Explosive Volcanism in the Deep

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Can a volcano be explosive in the deep sea? What about violent? What about mildly aggravated?

Historically, we’ve assumed the answer to be no. Explosive eruptions were thought to be absent at depths below the critical point for seawater around 3000m. Combine this with the lack of evidence for a pyroclastic deposit [rock materials formed by fragmentation as a result of volcanic action] below 3,000m. On top of that add the hypothesis that mid-ocean-ridge basalts do not possess the volatility to produce impressive eruptions at high pressures.

A group of researchers report this week in Nature provide evidence of pyroclastic deposits on the Gakkel ridge in the Arctic Basin at 4000m. In the abstract the authors note a large area “blanketed” with deposits including bubble wall fragments.

Well…that raises some questions.


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Figure 2: a, Frame grab from a high-definition video camera taken on the south side of Duque’s hill (see Fig. 1 for location). About 10 cm (visually estimated and confirmed during sampling) of pyroclastic material is piled atop a high-standing, weathered, pillow feature. The exoskeleton of an as yet unidentified species of hexactinellid sponge23 is visible in the foreground. b, High-definition video frame grab of talus blocks possibly representing ejecta from a vulcanian explosion on Oden volcano (see Fig. 1 for location). c, Glassy, granular, pyroclastic material. d, Bubble wall fragment from pyroclastic deposit.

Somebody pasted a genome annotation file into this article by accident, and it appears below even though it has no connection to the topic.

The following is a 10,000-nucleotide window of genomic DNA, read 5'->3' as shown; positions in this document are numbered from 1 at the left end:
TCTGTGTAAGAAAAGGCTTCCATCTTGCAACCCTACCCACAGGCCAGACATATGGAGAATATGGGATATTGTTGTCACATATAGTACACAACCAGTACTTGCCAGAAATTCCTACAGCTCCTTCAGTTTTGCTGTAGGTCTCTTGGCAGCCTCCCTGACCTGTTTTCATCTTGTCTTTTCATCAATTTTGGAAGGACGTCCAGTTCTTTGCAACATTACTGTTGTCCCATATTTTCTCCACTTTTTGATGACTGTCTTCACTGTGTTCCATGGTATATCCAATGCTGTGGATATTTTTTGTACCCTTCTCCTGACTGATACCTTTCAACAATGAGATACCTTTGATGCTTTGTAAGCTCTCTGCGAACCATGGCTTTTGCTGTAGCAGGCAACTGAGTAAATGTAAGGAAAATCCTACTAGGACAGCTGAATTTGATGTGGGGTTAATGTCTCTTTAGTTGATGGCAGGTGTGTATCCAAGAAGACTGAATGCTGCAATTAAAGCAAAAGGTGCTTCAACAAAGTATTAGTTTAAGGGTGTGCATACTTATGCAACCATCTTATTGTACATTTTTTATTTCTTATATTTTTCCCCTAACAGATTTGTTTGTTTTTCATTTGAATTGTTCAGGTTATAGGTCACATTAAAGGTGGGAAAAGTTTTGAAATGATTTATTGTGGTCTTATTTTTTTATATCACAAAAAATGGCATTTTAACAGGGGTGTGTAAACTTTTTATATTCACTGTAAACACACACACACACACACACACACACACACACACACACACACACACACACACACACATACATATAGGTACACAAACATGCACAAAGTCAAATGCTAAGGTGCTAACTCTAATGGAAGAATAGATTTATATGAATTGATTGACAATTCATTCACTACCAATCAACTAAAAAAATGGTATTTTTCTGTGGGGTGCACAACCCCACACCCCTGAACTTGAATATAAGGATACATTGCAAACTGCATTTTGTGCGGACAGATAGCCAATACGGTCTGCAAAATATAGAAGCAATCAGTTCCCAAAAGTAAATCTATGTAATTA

Dr. M (1605 Posts)

Craig McClain is the Assistant Director of Science for the National Evolutionary Synthesis Center, created to facilitate research to address fundamental questions in evolutionary science. He has conducted deep-sea research for 11 years and published over 40 papers in the area. He has participated in dozens of expeditions taking him to the Antarctic and the most remote regions of the Pacific and Atlantic. Craig’s research focuses mainly on marine systems and particularly the biology of body size, biodiversity, and energy flow. He focuses often on deep-sea systems as a natural test of the consequences of energy limitation on biological systems. He is the author and chief editor of Deep-Sea News, a popular deep-sea themed blog, rated the number one ocean blog on the web and winner of numerous awards. Craig’s popular writing has been featured in Cosmos, Science Illustrated, American Scientist, Wired, Mental Floss, and the Open Lab: The Best Science Writing on the Web.





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